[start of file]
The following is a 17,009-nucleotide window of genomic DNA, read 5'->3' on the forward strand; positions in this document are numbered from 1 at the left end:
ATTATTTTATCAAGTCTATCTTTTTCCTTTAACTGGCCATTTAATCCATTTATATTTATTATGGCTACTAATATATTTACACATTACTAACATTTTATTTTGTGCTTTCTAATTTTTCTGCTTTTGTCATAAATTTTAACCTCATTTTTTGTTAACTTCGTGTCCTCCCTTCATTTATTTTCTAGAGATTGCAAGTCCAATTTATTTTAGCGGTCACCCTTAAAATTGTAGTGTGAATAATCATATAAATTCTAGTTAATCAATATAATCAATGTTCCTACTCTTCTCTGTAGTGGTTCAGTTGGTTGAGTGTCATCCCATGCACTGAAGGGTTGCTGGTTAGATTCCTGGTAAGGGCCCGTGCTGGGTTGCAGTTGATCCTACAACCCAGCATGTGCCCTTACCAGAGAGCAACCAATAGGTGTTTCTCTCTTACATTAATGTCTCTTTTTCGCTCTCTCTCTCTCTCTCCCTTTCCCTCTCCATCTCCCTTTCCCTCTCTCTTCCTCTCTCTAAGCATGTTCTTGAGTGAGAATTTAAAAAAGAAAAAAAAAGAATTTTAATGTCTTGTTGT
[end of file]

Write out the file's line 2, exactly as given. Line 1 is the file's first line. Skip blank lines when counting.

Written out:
ATTATTTTATCAAGTCTATCTTTTTCCTTTAACTGGCCATTTAATCCATTTATATTTATTATGGCTACTAATATATTTACACATTACTAACATTTTATTTTGTGCTTTCTAATTTTTCTGCTTTTGTCATAAATTTTAACCTCATTTTTTGTTAACTTCGTGTCCTCCCTTCATTTATTTTCTAGAGATTGCAAGTCCAATTTATTTTAGCGGTCACCCTTAAAATTGTAGTGTGAATAATCATATAAATTCTAGTTAATCAATATAATCAATGTTCCTACTCTTCTCTGTAGTGGTTCAGTTGGTTGAGTGTCATCCCATGCACTGAAGGGTTGCTGGTTAGATTCCTGGTAAGGGCCCGTGCTGGGTTGCAGTTGATCCTACAACCCAGCATGTGCCCTTACCAGAGAGCAACCAATAGGTGTTTCTCTCTTACATTAATGTCTCTTTTTCGCTCTCTCTCTCTCTCTCCCTTTCCCTCTCCATCTCCCTTTCCCTCTCTCTTCCTCTCTCTAAGCATGTTCTTGAGTGAGAATTTAAAAAAGAAAAAAAAAGAATTTTAATGTCTTGTTGT